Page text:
If the operator has stacked the load higher than the sides of the vehicle, they’ll have to secure the load by other means. Usually, over-the-top lashings will be the necessary system. You can’t rely upon the sides of the vehicle to secure this type of load. You should also be careful if you’re going to stack the load higher than the sides of the vehicle because it can affect the stability of the vehicle and will also raise the centre of gravity.

Dealing with load shift

Although rigid-sided vehicles offer some load security, you still need to consider the impact of box shift on the stability of the vehicle. Secure any goods in containers to stop them from moving around during the journey.

Securing Euroliners

To secure light palletised goods on a Euroliner, you must satisfy the following requirements:

  • Filling the load bed to stop the contents from moving when the vehicle is in motion.
  • Stacking the load against the headboard, or packing any gap between the load and the headboard to prevent the load from sliding forward.
  • Ensuring the gap between the sides of the load and the frame or beams is less than 80 mm (roughly three inches).
  • Implement additional measures to avoid backward movement if the load doesn’t reach the doors.
  • Make sure the beams are in serviceable condition. There should be no rot, decay, cracks or other signs of damage;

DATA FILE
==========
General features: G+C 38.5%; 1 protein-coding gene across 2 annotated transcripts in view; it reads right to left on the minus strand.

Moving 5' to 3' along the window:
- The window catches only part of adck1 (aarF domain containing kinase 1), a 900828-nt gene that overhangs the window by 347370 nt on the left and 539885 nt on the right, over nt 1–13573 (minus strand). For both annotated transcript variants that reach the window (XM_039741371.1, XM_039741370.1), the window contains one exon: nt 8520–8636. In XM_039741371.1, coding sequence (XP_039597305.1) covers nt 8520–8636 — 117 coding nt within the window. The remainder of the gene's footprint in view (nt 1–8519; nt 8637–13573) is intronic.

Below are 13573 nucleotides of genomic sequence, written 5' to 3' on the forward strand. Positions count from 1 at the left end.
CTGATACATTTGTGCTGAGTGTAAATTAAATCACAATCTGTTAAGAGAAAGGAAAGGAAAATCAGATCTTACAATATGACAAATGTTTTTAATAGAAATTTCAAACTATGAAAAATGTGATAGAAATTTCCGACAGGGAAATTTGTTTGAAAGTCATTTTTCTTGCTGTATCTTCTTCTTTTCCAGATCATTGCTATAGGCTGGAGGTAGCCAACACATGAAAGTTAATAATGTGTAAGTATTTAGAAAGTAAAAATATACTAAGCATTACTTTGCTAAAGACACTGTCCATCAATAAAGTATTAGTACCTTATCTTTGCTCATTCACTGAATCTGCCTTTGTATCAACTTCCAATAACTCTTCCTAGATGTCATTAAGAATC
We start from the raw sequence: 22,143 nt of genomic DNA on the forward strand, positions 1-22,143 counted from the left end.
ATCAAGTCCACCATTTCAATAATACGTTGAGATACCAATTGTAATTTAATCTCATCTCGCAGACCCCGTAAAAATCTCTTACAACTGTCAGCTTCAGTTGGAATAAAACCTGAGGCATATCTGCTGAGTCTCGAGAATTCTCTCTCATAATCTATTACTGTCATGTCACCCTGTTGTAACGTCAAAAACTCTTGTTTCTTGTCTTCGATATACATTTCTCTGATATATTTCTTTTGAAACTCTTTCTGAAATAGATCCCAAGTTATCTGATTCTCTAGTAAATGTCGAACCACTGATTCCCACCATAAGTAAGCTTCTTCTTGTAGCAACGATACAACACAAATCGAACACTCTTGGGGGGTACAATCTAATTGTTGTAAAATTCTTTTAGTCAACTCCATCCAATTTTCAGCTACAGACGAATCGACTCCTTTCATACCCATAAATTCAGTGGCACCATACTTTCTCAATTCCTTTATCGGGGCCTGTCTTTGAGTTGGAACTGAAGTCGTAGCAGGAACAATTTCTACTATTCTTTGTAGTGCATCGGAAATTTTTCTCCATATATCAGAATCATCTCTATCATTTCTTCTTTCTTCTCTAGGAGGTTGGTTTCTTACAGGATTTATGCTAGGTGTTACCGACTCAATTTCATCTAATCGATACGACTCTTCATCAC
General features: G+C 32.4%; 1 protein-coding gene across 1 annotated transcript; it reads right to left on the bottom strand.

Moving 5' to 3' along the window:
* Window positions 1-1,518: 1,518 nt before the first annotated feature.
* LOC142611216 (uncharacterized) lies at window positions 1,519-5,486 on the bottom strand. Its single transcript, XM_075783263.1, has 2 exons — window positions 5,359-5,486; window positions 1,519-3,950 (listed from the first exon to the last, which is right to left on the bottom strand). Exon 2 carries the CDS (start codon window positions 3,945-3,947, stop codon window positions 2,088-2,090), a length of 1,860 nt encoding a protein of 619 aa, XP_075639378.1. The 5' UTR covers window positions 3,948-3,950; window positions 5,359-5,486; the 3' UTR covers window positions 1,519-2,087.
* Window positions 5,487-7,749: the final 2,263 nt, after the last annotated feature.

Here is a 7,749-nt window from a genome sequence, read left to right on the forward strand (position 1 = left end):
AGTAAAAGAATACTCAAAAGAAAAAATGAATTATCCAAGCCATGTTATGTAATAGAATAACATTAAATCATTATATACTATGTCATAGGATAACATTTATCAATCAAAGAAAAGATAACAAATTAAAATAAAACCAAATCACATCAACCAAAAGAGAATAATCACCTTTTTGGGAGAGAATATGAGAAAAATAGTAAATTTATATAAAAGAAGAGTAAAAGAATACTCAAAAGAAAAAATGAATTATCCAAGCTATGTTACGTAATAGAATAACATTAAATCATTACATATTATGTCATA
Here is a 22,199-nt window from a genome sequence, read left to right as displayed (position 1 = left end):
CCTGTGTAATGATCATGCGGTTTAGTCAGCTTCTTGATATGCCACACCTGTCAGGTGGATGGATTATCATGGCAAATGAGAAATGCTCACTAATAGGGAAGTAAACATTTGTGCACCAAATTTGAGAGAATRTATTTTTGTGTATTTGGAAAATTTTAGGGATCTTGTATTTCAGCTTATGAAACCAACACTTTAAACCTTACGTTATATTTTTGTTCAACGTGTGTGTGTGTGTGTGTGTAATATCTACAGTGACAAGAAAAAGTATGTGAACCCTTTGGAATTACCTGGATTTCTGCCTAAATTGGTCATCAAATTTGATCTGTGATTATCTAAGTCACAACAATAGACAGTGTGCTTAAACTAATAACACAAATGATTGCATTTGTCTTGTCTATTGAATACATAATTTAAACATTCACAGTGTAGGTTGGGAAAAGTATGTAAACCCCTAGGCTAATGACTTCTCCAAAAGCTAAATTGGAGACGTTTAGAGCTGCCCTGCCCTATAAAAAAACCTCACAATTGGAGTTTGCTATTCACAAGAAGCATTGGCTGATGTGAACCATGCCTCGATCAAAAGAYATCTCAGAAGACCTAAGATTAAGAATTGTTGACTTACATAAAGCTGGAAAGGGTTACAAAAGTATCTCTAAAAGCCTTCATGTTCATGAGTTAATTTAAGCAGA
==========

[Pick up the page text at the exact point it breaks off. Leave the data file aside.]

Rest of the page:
• The beams contain the load adequately so that there’s no risk of items falling from the trailer when an employee pulls the curtain back. The load shouldn’t be able to escape under, over or through the beams.

If the operator is using the vehicle to transport palletised loads or stacked loads that weigh more than 400 kilos, they’ll need to apply additional load securing. This is also the case if the goods don’t fill the load area, since it will be necessary to prevent uncontrolled movement under driving conditions. Rated lashing heavy-duty straps between raves (hooks) is one potential additional securing method.

Overloading

Overloading a vehicle can have serious consequences. If a vehicle is carrying too much weight, it can become unstable, difficult to steer and take longer to stop. The consequences can be fatal.

Overloading will also put a huge strain on the tyres, which can overheat and wear quickly, and then lead to early, dangerous and expensive failures such as blowouts. It’s also worth knowing that the illegality of overloading cancels out the operator’s insurance cover. If the vehicle is involved in a crash, the insurance company may refuse to cover you for the damage.

Note that overloading increases your costs because you’ll consume more fuel. It’s unjust towards other operators as well because you’re moving more load per journey by exceeding the legal limits, creating unfair competition.

To prevent overloading, there are several things you should do:

  • Know the weights of the vehicle and the load. If you can, weigh the vehicle to establish the weights of individual axles.
  • To avoid overloading axles, redistribute the weight of any loads evenly.
  • Check the gross vehicle weight before setting out.
  • Remember that you hold the responsibility for not overloading, not the customer. This means you shouldn’t immediately accept the weights declared by customers, the delivery notes or the invoices.
  • Keep in mind that the gross vehicle weight (GVW) and the gross trailer weight (GTW) include the weight of the trailer, the passengers, the vehicle, the load and the driver. Account, too, for the weight of pallets or packages.